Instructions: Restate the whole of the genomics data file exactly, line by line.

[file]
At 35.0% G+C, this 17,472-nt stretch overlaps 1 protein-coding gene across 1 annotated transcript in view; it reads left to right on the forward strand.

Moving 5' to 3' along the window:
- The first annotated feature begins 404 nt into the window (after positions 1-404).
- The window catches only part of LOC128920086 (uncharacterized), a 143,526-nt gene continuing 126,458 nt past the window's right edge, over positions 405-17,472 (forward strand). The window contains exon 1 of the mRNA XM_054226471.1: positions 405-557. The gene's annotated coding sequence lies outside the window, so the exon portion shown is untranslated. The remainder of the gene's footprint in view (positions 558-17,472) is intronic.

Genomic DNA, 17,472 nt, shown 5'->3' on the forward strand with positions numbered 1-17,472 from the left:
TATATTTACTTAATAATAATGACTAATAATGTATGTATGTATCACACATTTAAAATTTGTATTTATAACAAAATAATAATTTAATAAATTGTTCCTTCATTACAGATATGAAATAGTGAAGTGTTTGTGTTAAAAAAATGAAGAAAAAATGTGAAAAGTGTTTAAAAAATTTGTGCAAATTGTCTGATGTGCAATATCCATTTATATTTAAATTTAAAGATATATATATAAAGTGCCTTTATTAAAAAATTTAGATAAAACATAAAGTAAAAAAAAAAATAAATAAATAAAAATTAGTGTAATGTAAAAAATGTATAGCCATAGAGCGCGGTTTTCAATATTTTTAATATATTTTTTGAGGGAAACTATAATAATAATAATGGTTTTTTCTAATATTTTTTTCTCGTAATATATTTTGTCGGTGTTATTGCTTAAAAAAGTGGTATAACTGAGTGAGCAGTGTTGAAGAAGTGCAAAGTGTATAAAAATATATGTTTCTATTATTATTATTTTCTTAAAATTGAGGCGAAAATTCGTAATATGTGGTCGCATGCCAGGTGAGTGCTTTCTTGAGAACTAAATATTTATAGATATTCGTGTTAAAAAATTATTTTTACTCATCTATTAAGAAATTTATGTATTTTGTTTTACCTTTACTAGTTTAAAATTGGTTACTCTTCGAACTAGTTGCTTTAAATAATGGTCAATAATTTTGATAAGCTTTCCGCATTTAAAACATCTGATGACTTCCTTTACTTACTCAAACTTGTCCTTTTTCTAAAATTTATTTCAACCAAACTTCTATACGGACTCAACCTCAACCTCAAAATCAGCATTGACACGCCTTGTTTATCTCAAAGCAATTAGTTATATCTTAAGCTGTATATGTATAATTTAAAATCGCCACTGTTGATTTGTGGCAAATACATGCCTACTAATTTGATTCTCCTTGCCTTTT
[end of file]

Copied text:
At 35.0% G+C, this 17,472-nt stretch overlaps 1 protein-coding gene across 1 annotated transcript in view; it reads left to right on the forward strand.

Moving 5' to 3' along the window:
- The first annotated feature begins 404 nt into the window (after positions 1-404).
- The window catches only part of LOC128920086 (uncharacterized), a 143,526-nt gene continuing 126,458 nt past the window's right edge, over positions 405-17,472 (forward strand). The window contains exon 1 of the mRNA XM_054226471.1: positions 405-557. The gene's annotated coding sequence lies outside the window, so the exon portion shown is untranslated. The remainder of the gene's footprint in view (positions 558-17,472) is intronic.

Genomic DNA, 17,472 nt, shown 5'->3' on the forward strand with positions numbered 1-17,472 from the left:
TATATTTACTTAATAATAATGACTAATAATGTATGTATGTATCACACATTTAAAATTTGTATTTATAACAAAATAATAATTTAATAAATTGTTCCTTCATTACAGATATGAAATAGTGAAGTGTTTGTGTTAAAAAAATGAAGAAAAAATGTGAAAAGTGTTTAAAAAATTTGTGCAAATTGTCTGATGTGCAATATCCATTTATATTTAAATTTAAAGATATATATATAAAGTGCCTTTATTAAAAAATTTAGATAAAACATAAAGTAAAAAAAAAAATAAATAAATAAAAATTAGTGTAATGTAAAAAATGTATAGCCATAGAGCGCGGTTTTCAATATTTTTAATATATTTTTTGAGGGAAACTATAATAATAATAATGGTTTTTTCTAATATTTTTTTCTCGTAATATATTTTGTCGGTGTTATTGCTTAAAAAAGTGGTATAACTGAGTGAGCAGTGTTGAAGAAGTGCAAAGTGTATAAAAATATATGTTTCTATTATTATTATTTTCTTAAAATTGAGGCGAAAATTCGTAATATGTGGTCGCATGCCAGGTGAGTGCTTTCTTGAGAACTAAATATTTATAGATATTCGTGTTAAAAAATTATTTTTACTCATCTATTAAGAAATTTATGTATTTTGTTTTACCTTTACTAGTTTAAAATTGGTTACTCTTCGAACTAGTTGCTTTAAATAATGGTCAATAATTTTGATAAGCTTTCCGCATTTAAAACATCTGATGACTTCCTTTACTTACTCAAACTTGTCCTTTTTCTAAAATTTATTTCAACCAAACTTCTATACGGACTCAACCTCAACCTCAAAATCAGCATTGACACGCCTTGTTTATCTCAAAGCAATTAGTTATATCTTAAGCTGTATATGTATAATTTAAAATCGCCACTGTTGATTTGTGGCAAATACATGCCTACTAATTTGATTCTCCTTGCCTTTT